Massive botnet loose on Windows XP.

Discussion in 'Windows Vista General Discussion' started by Jack The Ripper, Apr 23, 2009.

  1. <http://www.computerweekly.com/Artic...hers-uncover-massive-fast-growing-botnet.htm?


    The botnet has been in use since February and is hosted in the Ukraine,
    according to a report by security firm Finjan.

    They have tied the botnet to a six-member cybergang that was selling
    control of batches of 1,000 compromised computers for as little as £30
    to £70.

    The cybercriminals were enable to infect end-user computers through
    legitimate websites with malware that bypassed 90% of common anti-virus
    software.

    The malware is designed to work in the Windows XP operating system and
    takes advantage of security vulnerabilities in a range of browsers.

    ADVERTISEMENT
    Most infections (78%) were through Microsoft's Internet Explorer
    browser, followed by Mozilla's Firefox (15%), Opera (3%) and Safari
    (3%), the report said.

    The malware enabled the cybercriminals to execute almost any command on
    targeted machines, including copying files and recording keystrokes.

    The botnet was uncovered when the researchers traced calls from a Trojan
    back to its command-and-control centre.

    UK government computers were among the compromised computers in 77
    government-owned domains, the researchers found.

    Finjan alerted US and UK authorities and notified government departments
    and businesses whose computers were part of the botnet.

    UK police are liaising with other international agencies involved in the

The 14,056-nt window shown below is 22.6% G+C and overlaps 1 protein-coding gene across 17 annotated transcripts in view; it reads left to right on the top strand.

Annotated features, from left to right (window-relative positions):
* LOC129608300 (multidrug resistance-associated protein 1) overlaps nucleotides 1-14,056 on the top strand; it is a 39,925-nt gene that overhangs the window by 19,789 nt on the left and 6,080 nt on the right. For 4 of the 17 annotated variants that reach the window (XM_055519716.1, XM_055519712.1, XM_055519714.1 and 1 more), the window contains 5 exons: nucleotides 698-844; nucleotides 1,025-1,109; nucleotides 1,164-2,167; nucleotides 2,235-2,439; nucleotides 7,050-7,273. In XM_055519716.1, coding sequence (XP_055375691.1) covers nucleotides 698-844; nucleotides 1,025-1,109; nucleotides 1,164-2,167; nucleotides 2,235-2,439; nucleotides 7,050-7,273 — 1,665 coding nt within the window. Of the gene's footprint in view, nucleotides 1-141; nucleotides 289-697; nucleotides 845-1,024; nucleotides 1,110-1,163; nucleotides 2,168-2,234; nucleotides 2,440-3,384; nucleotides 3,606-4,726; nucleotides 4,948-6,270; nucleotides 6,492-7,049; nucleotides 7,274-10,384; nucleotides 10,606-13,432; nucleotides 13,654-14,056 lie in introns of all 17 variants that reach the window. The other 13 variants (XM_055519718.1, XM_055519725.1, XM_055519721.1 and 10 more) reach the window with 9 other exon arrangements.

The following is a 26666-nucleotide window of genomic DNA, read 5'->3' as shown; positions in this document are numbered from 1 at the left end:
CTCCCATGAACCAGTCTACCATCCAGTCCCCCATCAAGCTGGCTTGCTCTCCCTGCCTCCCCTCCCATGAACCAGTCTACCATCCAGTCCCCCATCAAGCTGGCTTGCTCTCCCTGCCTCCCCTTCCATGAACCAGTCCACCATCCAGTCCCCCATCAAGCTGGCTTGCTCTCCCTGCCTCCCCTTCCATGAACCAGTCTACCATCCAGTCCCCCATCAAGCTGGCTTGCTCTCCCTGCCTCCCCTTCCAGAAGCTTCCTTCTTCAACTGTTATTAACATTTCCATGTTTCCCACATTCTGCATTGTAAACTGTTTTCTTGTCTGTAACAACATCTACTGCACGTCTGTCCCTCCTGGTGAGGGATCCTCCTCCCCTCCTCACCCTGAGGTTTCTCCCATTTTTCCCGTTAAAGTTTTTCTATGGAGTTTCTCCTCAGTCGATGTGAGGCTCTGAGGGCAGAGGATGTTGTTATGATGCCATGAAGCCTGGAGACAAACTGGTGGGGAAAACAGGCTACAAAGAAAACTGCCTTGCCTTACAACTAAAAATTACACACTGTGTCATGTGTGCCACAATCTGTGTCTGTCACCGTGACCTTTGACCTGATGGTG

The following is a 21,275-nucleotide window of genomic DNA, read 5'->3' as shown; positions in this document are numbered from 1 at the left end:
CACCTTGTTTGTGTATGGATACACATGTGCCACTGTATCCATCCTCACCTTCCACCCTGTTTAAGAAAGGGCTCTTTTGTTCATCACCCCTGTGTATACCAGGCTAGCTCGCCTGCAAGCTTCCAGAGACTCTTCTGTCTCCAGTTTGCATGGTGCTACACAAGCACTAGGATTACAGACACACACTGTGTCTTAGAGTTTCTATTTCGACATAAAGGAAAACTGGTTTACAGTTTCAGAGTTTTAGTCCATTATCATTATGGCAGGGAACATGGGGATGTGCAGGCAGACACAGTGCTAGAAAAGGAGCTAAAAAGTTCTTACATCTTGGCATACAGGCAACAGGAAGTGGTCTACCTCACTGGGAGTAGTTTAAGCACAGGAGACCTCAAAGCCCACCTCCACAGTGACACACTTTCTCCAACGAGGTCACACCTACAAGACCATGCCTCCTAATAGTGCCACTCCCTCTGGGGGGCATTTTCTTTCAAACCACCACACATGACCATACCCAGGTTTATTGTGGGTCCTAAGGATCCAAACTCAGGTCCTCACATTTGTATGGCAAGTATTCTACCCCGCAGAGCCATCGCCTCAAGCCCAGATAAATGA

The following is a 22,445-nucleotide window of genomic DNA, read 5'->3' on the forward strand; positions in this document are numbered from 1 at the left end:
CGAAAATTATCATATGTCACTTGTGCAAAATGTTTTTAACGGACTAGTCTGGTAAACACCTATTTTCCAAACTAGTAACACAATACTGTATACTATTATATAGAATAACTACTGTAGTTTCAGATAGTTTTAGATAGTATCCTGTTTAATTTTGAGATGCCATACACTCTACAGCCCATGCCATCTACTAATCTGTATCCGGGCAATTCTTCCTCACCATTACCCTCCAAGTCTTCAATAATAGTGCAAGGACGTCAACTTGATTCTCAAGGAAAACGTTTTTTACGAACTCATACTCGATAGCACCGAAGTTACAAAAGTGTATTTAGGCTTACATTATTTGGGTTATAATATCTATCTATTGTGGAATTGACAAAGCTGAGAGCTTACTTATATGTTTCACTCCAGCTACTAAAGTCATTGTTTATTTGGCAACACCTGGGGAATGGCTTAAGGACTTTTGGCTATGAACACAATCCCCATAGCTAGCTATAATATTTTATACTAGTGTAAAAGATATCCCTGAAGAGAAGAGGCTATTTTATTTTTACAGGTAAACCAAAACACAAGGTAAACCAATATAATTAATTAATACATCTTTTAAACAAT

investigation.

    "No other information can be revealed," said detective chief inspector
    Charlie McMurdie, who heads the investigative arm of the Police Central
    E-Crime Unit (PCeU).

    The sophistication of the malware and rapid infection rate proves
    cybercriminals are raising the bar and shows how vulnerable
    organisations are to this type of attack, said Yuval Ben-Itzhak, CTO of
    Finjan.

    The fact that the malware bypassed such a high percentage of anti-virus
    products shows the need for a multi-layered approach to defence, he said.

    According to Ben-Inzhak, signature-based detection methods are no longer
    effective against rapidly changing malware.

    Instead, organisations need to combine web security, data leakage
    prevention and URL filtering to strengthen the network perimeter.

    It is easier to control what comes in and out of the corporate network
    than to patch every browser ad-on, which is usually slow and difficult
    to manage, he said.
     
    Jack The Ripper, Apr 23, 2009
    #1
    1. Advertisements

  2. Stuff it, news boy.
     
    Addison Steele, Apr 23, 2009
    #2
    1. Advertisements

  3. Wow - you can copy and paste. Where did you learn that? How long did it
    take you to master the technology?
     
    measekite Da Monkey, Apr 23, 2009
    #3
  4. Jack The Ripper

    Alias Guest

    Another good reason not to use Windows.

    Alias
     
    Alias, Apr 23, 2009
    #4

  5. Wow - you can cross-post. Where did you learn that? I know it didn't
    take you long to master that. You are a natural *llort*, a responder,
    and you can reverse spell the word.
     
    Jack The Ripper, Apr 23, 2009
    #5
  6. I bet you use XP. :p
     
    Jack The Ripper, Apr 23, 2009
    #6
  7. Hey dipshit, where do you see cross posting? Again, you need more training.
    I suggest going to the library and checking out some books. Give them to
    someone who can read.
     
    measekite Da Monkey, Apr 23, 2009
    #7
    1. Advertisements

Ask a Question

Want to reply to this thread or ask your own question?

You'll need to choose a username for the site, which only take a couple of moments (here). After that, you can post your question and our members will help you out.